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Subject: "Alvin Ailey at Sadler's Wells - review" Archived thread - Read only
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Conferences What's Happening Topic #2848
Reading Topic #2848
Jane S

27-06-02, 10:38 PM (GMT)
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"Alvin Ailey at Sadler's Wells - review"
   A Canadian company used to have a ballet in its repertoire called What to do till the Messiah Comes, and I think planning programmes for the Alvin Ailey American Dance company must sometimes feel like What to do till Revelations Starts. They have a huge back catalogue to draw on - director Judith Jamison appeared in 75 ballets in her dancing days with the company - but choosing pieces from them, and finding new works, that will stand up to what is possibly the most popular ballet ever written must take a lot of thought.

Jamison tried two different approaches for the company's first London appearance in far too many years. On opening night, she used pieces recently made for the company: Ronald K. Brown's Grace and Alonzo King's Following the Subtle Current Upstream. Both choreographers are well known in the States, but are hardly more than names over here, and what must be one of the most unhelpful programmes I've ever seen told us absolutely nothing about either them or their works. Grace is based on the choreographer's belief that people "are living their lives without acknowledging the 'grace' that surrounds their individual existences", so I take it that the figures in white represent the spiritual side of life, and those in red are the unheeding ones. They're contrasted also by their music and their choreography, but eventually the Reds are presumably converted as they change into white costumes and forsake their African and rock music for the slow Duke Ellington number that introduced the Whites. I found the fast, loud middle sections tedious, but they were evidently much to the taste of many of the younger audience. Alonzo King uses a much more conventional modern dance style and shows off the technique and power of the dancers.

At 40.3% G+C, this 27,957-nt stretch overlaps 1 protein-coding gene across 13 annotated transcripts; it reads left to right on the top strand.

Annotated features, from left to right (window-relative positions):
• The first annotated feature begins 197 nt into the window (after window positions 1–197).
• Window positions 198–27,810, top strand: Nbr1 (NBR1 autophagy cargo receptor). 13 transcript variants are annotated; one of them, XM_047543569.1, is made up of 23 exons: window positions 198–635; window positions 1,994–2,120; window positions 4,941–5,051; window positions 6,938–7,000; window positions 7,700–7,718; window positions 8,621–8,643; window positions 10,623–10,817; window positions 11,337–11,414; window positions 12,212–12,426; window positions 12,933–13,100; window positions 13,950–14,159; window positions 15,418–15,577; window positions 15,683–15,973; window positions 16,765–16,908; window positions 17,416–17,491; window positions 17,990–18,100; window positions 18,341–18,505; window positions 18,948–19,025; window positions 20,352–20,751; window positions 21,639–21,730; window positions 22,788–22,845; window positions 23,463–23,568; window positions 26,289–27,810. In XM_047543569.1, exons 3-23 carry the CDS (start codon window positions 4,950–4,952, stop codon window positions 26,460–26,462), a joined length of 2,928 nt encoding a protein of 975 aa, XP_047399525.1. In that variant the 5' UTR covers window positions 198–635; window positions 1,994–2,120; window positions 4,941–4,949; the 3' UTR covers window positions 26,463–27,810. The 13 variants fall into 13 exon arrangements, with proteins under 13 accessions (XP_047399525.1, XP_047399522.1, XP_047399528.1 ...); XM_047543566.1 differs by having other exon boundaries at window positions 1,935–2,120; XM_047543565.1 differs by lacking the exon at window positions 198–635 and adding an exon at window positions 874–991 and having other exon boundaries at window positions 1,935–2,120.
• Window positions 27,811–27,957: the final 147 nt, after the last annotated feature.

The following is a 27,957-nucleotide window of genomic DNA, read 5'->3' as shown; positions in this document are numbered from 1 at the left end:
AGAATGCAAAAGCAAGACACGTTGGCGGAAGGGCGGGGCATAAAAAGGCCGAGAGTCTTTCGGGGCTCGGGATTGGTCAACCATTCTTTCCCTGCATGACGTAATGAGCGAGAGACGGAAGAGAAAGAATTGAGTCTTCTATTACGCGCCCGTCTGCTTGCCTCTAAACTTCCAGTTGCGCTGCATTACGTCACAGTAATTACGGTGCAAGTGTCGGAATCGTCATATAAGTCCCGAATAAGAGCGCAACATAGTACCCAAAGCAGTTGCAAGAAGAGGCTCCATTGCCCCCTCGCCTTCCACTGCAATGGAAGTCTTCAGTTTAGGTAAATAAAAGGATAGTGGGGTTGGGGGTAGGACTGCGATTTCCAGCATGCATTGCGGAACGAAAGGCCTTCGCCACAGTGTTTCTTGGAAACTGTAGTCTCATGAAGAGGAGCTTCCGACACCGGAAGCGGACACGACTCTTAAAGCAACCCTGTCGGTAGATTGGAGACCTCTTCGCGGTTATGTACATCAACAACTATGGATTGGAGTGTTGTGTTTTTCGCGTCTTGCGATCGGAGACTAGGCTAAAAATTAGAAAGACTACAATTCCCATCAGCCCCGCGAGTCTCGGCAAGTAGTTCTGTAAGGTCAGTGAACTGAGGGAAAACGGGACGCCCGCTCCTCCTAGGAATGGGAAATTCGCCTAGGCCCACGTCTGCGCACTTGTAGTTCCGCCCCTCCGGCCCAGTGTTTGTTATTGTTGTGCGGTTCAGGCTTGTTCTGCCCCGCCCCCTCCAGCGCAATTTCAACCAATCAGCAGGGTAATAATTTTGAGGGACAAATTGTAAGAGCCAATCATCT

The second programme consisted entirely of works made during Ailey's lifetime, and included one of his own pieces: Pas de Duke, set to more Ellington music, and originally made for Jamison herself and Baryshnikov. Matthew Rushing, one of the company's most-featured men, had the challenge of following the great classical dancer: in other works during the week he looked superb, but this piece needs a star quality to put it over, which he doesn't - perhaps doesn't choose to - show. Jamison's own Divining, her best known work, opened the programme. It has a strong sense of place and deals with a nomadic tribe searching for, and finding, a particular space - perhaps to enact some necessary rite. It has an important role for their leader - originally made for a woman, it was danced here with quite extraordinary controlled technique by Jeffrey Gerodias (who recently won a Benois de la Danse prize in Russia). The moment where he leans into a penchee arabesque, with his arm slowly circling, had an astonishing potency. Bad Blood by Ulysses Dove (once a dancer in the Ailey company himself) is an athletic piece full of striking lifts, throws and catches - again, excellently performed - but I found the whole less than the sum of the individual episodes, and there were overtones of misogyny in places which I didn't like at all.

So far as I'm concerned Revelations is pure joy. Maybe it's done with slightly less finesse than when I first saw it, and a couple of the sections had better performances on one night than on the other, but none of that detracts from the overall effect. The final number has the audience on its feet shouting for more - which, happily, we got; but some of the other, quieter numbers have an appeal just as deep. Most memorable for me is the perfect simplicity of 'I Wanna be Ready': if this isn't genius, it's very close.

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